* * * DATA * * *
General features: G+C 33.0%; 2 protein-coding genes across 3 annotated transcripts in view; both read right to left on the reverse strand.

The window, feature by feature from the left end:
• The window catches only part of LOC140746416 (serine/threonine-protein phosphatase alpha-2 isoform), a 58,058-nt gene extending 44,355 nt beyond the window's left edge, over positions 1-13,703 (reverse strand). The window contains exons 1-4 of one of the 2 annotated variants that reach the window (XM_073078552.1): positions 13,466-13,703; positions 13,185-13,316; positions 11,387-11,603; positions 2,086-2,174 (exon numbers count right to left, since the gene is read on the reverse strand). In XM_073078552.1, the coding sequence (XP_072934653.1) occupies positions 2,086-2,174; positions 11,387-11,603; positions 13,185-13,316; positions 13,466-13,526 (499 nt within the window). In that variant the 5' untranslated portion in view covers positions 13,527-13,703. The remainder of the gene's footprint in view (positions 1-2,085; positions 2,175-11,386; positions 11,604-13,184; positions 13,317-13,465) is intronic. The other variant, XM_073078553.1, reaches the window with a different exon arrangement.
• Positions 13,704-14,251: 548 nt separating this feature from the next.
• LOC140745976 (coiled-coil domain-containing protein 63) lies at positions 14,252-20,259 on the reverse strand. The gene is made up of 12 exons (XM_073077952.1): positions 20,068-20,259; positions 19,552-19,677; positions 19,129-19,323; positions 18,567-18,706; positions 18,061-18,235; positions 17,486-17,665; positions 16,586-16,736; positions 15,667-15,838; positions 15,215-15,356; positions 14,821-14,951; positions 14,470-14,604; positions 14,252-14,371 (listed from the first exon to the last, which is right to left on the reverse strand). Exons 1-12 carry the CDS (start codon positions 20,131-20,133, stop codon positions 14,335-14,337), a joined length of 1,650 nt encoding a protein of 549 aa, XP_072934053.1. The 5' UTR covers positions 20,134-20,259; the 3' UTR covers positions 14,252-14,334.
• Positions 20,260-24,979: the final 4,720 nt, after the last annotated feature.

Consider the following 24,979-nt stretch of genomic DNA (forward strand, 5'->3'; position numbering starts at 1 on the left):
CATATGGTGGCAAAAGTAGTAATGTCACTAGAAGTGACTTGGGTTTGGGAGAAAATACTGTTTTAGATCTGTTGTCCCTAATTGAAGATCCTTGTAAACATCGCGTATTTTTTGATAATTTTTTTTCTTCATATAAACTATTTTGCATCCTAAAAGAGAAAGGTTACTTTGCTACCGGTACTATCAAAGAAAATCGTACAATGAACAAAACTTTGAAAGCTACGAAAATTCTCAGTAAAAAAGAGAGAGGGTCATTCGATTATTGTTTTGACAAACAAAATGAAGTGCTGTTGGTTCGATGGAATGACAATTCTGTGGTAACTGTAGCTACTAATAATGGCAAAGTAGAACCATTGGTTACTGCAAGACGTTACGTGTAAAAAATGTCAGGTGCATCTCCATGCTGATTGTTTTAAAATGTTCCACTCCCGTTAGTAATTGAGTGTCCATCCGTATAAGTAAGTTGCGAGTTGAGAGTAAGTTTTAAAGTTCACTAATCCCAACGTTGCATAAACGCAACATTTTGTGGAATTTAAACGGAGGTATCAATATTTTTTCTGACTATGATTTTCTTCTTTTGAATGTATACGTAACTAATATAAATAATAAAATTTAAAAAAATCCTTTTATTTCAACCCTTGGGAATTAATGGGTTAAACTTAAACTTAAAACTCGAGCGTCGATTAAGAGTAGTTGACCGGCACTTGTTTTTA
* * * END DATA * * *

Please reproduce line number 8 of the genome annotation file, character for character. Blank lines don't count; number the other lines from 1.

CATATGGTGGCAAAAGTAGTAATGTCACTAGAAGTGACTTGGGTTTGGGAGAAAATACTGTTTTAGATCTGTTGTCCCTAATTGAAGATCCTTGTAAACATCGCGTATTTTTTGATAATTTTTTTTCTTCATATAAACTATTTTGCATCCTAAAAGAGAAAGGTTACTTTGCTACCGGTACTATCAAAGAAAATCGTACAATGAACAAAACTTTGAAAGCTACGAAAATTCTCAGTAAAAAAGAGAGAGGGTCATTCGATTATTGTTTTGACAAACAAAATGAAGTGCTGTTGGTTCGATGGAATGACAATTCTGTGGTAACTGTAGCTACTAATAATGGCAAAGTAGAACCATTGGTTACTGCAAGACGTTACGTGTAAAAAATGTCAGGTGCATCTCCATGCTGATTGTTTTAAAATGTTCCACTCCCGTTAGTAATTGAGTGTCCATCCGTATAAGTAAGTTGCGAGTTGAGAGTAAGTTTTAAAGTTCACTAATCCCAACGTTGCATAAACGCAACATTTTGTGGAATTTAAACGGAGGTATCAATATTTTTTCTGACTATGATTTTCTTCTTTTGAATGTATACGTAACTAATATAAATAATAAAATTTAAAAAAATCCTTTTATTTCAACCCTTGGGAATTAATGGGTTAAACTTAAACTTAAAACTCGAGCGTCGATTAAGAGTAGTTGACCGGCACTTGTTTTTA